Jacob Lopez, a 19-year-old from the US claims he was locked in the fourth floor Madrid apartment where he was sexually assaulted by his host, a transsexual woman.
When it became clear he was trapped in the apartment, he rang his mother in the United States who called Airbnb for help, but its employees would not give her the address of the flat and refused to call the police.
The company instead gave her the number for Madrid’s police, told her to ring them and ask them to call Airbnb for the address.
But, she told The New York Times, that when she called Madrid’s police she was met with a recorded message in Spanish and when she called back her Airbnb contact, it went straight to voicemail.
Lopez is now back in the United States and in trauma therapy after his ordeal, something which Airbnb told The Local was “a unique situation”.
“We realize we can learn a lot from this incident and we can do better,” a spokesman from the accommodation listings site, which has seen 50 million guests use its service since it was founded in 2008, told The Local.
“We are clarifying our policies so that our team will always contact law enforcement if we are made aware of an emergency situation in progress. Safety is our number one priority and we want to get our hosts and guests as much help as possible,” he added.
The company told The Local it would be beefing up its safety measures following the incident.
“Guests and hosts can identify an Emergency Contact when they’re setting up their profile. We’re working on enhancing this tool so these Emergency Contacts are pre-authorized to receive any information they need in case of an emergency.
“We’re also overhauling the system that guests use to share their itineraries with family and friends, making it easier and faster for guests to share all the important details about their trip, especially from their mobile device.”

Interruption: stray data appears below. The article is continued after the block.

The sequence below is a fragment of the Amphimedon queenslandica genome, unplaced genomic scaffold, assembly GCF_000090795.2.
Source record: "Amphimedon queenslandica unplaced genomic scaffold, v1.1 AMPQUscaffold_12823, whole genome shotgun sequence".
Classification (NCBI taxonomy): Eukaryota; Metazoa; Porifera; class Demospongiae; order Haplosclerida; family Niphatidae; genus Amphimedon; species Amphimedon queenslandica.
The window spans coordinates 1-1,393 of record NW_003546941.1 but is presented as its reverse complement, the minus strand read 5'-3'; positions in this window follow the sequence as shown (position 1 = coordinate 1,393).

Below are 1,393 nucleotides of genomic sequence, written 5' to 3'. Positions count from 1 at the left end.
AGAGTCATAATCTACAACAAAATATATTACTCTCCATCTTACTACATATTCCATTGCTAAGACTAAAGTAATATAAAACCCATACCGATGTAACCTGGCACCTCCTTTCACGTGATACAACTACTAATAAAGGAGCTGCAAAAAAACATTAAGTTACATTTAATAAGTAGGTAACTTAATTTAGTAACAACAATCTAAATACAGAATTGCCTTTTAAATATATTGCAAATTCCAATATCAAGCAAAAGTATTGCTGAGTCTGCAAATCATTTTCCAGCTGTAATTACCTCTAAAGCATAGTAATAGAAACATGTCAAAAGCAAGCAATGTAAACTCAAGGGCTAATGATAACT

Photo: Justin Sullivan/AFP
Lopez says that when he arrived at his host's flat in Madrid, she repeatedly tried to kiss him and ordered him to take off his trousers or he would sleep on the streets. Lopez thought his host had a weapon and after he was sexually assaulted, became increasinly desperate:
“I was telling myself that I was going to have to kill her or she was going to kill me,” he told The New York Times.
“Thoughts that should never have to go through anyone’s mind started to come into mine. How are you going to live with yourself the rest of your life knowing that you killed someone? But if you don’t, then you won’t have a life.”
He eventually got out of the flat after telling the woman he had arranged to meet friends, who would become suspicious if he did not turn up. He reported the assault to Madrid's police who are currently investigating.
The incident, which the host – who was born male and now lives as a woman – claims was consensual, has brought the issue of safety of online flat letting services to the fore.
While Airbnb promotes its security measures, the company did not come to the aid of one of its guests who was in trouble,”putting the onus on his mother” to help rather than sending someone to check on Lopez, as The New York Times put it.
“While the issue of sexual assault is a global challenge – and different laws in different countries impact what a web platform can do to help – there is nothing more important to us than the safety of our community,” the Airbnb spokesman told The Local.
“The weekend that this occurred, over 800,000 people stayed on Airbnb around the world, and 70,000 were staying on Airbnb in Spain. But even one incident is one too many, and while no industry has a 100 percent safety record, that’s what we strive for,” he added.
Private home rentals are now more popular than hotel stays for tourists in Spain, driven in part by the success of Airbnb.
The company’s rise has not been welcomed everywhere, however, with Catalonia “declaring war” on Airbnb-style rentals, slapping tourists with a tax for staying in private homes.